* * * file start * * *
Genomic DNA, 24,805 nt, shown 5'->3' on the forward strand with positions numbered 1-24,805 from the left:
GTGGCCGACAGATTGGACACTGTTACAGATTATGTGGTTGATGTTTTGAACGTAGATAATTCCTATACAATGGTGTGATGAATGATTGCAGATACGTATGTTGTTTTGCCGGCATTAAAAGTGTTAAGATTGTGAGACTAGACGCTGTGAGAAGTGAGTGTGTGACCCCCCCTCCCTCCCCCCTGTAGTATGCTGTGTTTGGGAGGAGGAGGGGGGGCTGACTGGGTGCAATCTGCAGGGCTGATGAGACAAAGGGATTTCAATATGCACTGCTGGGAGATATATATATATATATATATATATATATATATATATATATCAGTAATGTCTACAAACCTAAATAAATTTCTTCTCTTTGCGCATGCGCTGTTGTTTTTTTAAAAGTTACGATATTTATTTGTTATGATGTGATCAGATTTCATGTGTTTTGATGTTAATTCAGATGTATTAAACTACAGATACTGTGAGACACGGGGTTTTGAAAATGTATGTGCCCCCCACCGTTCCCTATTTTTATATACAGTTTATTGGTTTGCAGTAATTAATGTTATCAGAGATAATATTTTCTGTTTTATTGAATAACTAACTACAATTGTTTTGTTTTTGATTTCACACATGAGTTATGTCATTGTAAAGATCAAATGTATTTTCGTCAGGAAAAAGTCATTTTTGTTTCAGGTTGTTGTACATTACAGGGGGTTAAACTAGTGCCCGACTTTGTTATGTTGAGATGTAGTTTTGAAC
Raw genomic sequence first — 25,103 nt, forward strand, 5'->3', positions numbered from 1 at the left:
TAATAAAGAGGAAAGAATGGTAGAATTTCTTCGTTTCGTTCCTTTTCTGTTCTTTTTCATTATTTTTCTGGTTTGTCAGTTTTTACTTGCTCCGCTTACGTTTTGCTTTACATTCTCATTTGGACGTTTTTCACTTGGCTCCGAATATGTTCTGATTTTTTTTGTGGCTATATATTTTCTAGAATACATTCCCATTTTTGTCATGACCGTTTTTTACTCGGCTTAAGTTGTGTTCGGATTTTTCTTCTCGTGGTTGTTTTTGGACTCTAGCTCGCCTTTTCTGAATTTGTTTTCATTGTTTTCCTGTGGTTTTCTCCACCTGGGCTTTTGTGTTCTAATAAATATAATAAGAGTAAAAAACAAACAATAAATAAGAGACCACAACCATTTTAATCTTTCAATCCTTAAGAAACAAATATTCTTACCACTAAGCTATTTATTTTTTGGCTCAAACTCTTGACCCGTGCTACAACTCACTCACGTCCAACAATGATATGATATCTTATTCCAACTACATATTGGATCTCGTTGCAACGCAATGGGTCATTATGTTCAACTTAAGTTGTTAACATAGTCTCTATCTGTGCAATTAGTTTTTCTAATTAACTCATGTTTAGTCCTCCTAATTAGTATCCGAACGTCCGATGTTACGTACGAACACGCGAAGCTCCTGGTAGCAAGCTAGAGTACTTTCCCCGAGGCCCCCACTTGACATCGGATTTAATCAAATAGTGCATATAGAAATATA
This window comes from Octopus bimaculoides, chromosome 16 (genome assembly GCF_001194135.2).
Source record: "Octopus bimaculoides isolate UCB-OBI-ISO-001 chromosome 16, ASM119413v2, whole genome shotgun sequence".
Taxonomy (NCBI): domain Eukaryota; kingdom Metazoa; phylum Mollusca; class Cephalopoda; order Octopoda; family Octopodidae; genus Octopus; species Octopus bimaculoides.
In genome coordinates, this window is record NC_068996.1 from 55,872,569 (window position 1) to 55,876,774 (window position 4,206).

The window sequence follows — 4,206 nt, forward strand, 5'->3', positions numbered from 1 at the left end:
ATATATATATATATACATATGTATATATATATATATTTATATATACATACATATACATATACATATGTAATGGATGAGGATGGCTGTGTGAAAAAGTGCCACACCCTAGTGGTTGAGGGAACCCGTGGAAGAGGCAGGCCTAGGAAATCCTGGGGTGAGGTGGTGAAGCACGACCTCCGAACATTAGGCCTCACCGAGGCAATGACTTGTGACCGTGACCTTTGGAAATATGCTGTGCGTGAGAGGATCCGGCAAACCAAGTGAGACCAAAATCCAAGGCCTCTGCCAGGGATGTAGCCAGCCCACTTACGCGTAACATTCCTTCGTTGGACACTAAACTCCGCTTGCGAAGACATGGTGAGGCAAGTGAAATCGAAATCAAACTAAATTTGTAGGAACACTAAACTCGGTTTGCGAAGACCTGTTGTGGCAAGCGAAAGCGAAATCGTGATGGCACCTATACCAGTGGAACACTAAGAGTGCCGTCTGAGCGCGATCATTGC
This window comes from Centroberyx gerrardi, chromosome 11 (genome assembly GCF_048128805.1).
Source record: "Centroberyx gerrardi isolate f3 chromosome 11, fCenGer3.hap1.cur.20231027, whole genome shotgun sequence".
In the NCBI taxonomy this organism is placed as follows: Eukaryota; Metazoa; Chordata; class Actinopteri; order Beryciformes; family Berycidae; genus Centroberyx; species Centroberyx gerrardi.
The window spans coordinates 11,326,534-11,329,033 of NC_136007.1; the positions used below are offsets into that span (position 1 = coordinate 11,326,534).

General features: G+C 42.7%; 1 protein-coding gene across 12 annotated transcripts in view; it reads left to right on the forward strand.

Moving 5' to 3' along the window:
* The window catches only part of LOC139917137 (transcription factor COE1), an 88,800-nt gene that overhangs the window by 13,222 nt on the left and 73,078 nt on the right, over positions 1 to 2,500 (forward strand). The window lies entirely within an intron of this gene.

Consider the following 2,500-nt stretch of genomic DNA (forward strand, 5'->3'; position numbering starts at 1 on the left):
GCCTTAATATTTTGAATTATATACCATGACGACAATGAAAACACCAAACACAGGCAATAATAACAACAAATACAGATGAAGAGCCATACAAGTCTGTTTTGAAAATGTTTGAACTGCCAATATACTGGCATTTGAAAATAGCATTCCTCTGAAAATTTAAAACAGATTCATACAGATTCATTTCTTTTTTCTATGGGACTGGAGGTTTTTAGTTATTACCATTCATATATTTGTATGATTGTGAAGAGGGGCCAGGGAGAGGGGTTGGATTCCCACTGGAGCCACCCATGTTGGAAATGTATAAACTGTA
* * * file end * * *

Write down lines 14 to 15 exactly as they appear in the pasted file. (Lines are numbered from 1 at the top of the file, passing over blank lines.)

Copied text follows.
The window spans coordinates 11,326,534-11,329,033 of NC_136007.1; the positions used below are offsets into that span (position 1 = coordinate 11,326,534).

General features: G+C 42.7%; 1 protein-coding gene across 12 annotated transcripts in view; it reads left to right on the forward strand.